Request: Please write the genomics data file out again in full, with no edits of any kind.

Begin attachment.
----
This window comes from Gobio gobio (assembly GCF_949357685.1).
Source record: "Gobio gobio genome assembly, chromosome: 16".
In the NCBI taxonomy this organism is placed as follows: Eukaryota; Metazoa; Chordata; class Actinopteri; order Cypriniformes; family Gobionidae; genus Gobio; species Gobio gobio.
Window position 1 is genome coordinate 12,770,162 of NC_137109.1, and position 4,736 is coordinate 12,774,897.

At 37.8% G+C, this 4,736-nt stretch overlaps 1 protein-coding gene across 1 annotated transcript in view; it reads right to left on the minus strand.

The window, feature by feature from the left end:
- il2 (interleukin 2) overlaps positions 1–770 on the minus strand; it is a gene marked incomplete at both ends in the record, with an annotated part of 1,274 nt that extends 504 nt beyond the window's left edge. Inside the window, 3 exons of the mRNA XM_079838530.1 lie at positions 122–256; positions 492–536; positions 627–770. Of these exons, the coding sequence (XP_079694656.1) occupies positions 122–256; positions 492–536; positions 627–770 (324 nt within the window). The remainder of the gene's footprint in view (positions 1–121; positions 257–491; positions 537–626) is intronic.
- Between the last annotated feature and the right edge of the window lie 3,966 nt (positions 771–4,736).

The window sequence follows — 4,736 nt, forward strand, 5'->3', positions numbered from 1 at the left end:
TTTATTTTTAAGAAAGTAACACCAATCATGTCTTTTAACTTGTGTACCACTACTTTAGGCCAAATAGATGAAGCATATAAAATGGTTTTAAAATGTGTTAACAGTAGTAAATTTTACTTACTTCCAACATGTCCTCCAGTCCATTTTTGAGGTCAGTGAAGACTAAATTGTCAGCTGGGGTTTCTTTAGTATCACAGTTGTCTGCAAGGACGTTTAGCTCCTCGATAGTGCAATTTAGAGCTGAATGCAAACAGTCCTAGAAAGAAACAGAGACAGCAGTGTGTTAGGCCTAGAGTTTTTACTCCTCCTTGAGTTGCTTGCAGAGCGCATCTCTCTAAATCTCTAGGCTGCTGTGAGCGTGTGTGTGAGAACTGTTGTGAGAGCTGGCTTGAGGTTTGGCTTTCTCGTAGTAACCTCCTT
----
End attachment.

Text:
This window comes from Gobio gobio (assembly GCF_949357685.1).
Source record: "Gobio gobio genome assembly, chromosome: 16".
In the NCBI taxonomy this organism is placed as follows: Eukaryota; Metazoa; Chordata; class Actinopteri; order Cypriniformes; family Gobionidae; genus Gobio; species Gobio gobio.
Window position 1 is genome coordinate 12,770,162 of NC_137109.1, and position 4,736 is coordinate 12,774,897.

At 37.8% G+C, this 4,736-nt stretch overlaps 1 protein-coding gene across 1 annotated transcript in view; it reads right to left on the minus strand.

The window, feature by feature from the left end:
- il2 (interleukin 2) overlaps positions 1–770 on the minus strand; it is a gene marked incomplete at both ends in the record, with an annotated part of 1,274 nt that extends 504 nt beyond the window's left edge. Inside the window, 3 exons of the mRNA XM_079838530.1 lie at positions 122–256; positions 492–536; positions 627–770. Of these exons, the coding sequence (XP_079694656.1) occupies positions 122–256; positions 492–536; positions 627–770 (324 nt within the window). The remainder of the gene's footprint in view (positions 1–121; positions 257–491; positions 537–626) is intronic.
- Between the last annotated feature and the right edge of the window lie 3,966 nt (positions 771–4,736).

The window sequence follows — 4,736 nt, forward strand, 5'->3', positions numbered from 1 at the left end:
TTTATTTTTAAGAAAGTAACACCAATCATGTCTTTTAACTTGTGTACCACTACTTTAGGCCAAATAGATGAAGCATATAAAATGGTTTTAAAATGTGTTAACAGTAGTAAATTTTACTTACTTCCAACATGTCCTCCAGTCCATTTTTGAGGTCAGTGAAGACTAAATTGTCAGCTGGGGTTTCTTTAGTATCACAGTTGTCTGCAAGGACGTTTAGCTCCTCGATAGTGCAATTTAGAGCTGAATGCAAACAGTCCTAGAAAGAAACAGAGACAGCAGTGTGTTAGGCCTAGAGTTTTTACTCCTCCTTGAGTTGCTTGCAGAGCGCATCTCTCTAAATCTCTAGGCTGCTGTGAGCGTGTGTGTGAGAACTGTTGTGAGAGCTGGCTTGAGGTTTGGCTTTCTCGTAGTAACCTCCTT